find your people.

We all need people in this world we can relate to, who gets what we’re facing, and helps us feel less alone and more normal. While I have fantastic friends, I don’t have any single parent friends. More specifically, single parents to really really young kids.

When I first moved to Denver feeling sheepish over my first divorce (a marriage that solely ever was due to a delayed rebellious phase I went through in my early 20s), it happened at a time my friends were either knee deep in starting their happy families or they were not even yet engaged. I didn’t know a single person who got it. And I was embarrassed and lonely. So, I sought out a Meet Up group. It was a group for those who had married young, divorced young . . . without kids. Lucky for me, that group was started and organized by my now bestest friend, April. And it is one of my very favorite stories to tell . . . about the time I showed up alone to meet some strangers at a karaoke bar and I got up and sang some Ace of Base.

A few months after my separation from S, I was talking to April and telling her I just wish I knew other single parents. While I am not alone, I feel so alone. I don’t know a single, single person in my shoes. So, April asked why I didn’t start a Meet Up group to find my people? If it’s a group of people I’m looking for, chances are others are looking, too. And well . . . why not?

And so, I did.

I started it right before Christmas. And what do you know . . . the holidays found a lot of lonely, single parents sitting around and I got a surge of members.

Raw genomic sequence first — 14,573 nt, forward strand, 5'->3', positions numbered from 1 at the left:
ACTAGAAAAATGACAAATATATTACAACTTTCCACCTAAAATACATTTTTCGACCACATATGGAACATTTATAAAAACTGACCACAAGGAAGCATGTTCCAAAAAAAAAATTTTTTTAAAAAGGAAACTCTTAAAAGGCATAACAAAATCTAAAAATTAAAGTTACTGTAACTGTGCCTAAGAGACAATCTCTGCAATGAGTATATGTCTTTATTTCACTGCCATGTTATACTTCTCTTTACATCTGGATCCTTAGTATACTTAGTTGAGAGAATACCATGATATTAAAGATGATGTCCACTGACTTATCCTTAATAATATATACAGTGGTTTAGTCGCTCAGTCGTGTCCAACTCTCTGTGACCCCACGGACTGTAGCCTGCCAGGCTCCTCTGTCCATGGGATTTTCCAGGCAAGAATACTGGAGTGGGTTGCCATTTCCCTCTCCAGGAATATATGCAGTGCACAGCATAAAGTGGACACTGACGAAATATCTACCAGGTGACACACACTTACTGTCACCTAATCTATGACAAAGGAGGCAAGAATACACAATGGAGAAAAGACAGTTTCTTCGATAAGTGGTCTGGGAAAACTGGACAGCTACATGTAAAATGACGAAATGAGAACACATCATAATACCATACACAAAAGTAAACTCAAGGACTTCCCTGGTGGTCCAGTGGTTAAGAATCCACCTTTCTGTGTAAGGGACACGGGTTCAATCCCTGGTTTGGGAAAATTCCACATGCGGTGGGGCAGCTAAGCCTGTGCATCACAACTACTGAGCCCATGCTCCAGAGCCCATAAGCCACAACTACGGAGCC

We had our first adult-only event at brunch one Sunday morning. It was fun and everyone seemed to genuinely enjoy themselves. I threw a couple more events on the calendar . . . a parents’ night out and a kids play date to the zoo. Well, weather intervened with both and we had to reschedule.

Finally, weather didn’t interfere and I hosted my second event, an adults-only dinner last weekend. And the event left me realizing why I might not make such a great meet up organizer. Because, it’s worse than herding cats, gathering up a group of strangers. And it plays to every single pet peeve I have.

First, over half the people changed their RSVPs the 24 hours leading up to the event . . . some mere hours, minutes before the start. Second, I was left sitting alone for over an hour at a restaurant, holding a table and waiting for people to show. The ones who did were 45 minutes late. And, third, others didn’t show at all without even a peep as to why.

The night was overall okay. There are a couple girls I really like with young toddlers who have many of the same feelings as I do, who are facing the same obstacles. But, I left feeling really tired and drained. It’s exhausting work trying to connect with others and makes new friends. Sometimes it works and comes together easily – like in the case of meeting April – and in others, it feels forced.

After the mishap I sent an email announcement to all members and implemented group guidelines. It likely won’t impact behavior that much, but if it even changes one or two people’s behavior to prevent them from acting in an inconsiderate manner, well, I’ll take it. (I picture a lot of people reading my email and rolling their eyes, probably thinking to themselves I sound like a control freak and get why I’m single.)

I do believe in the purpose of the group. And I know successful meet-up groups happen over time. I’m going to stick with it a while longer and not be a poor sport over one disappointing event . . . but it certainly does make me thankful for my friends. New ones are NOT easy to make!!!

 

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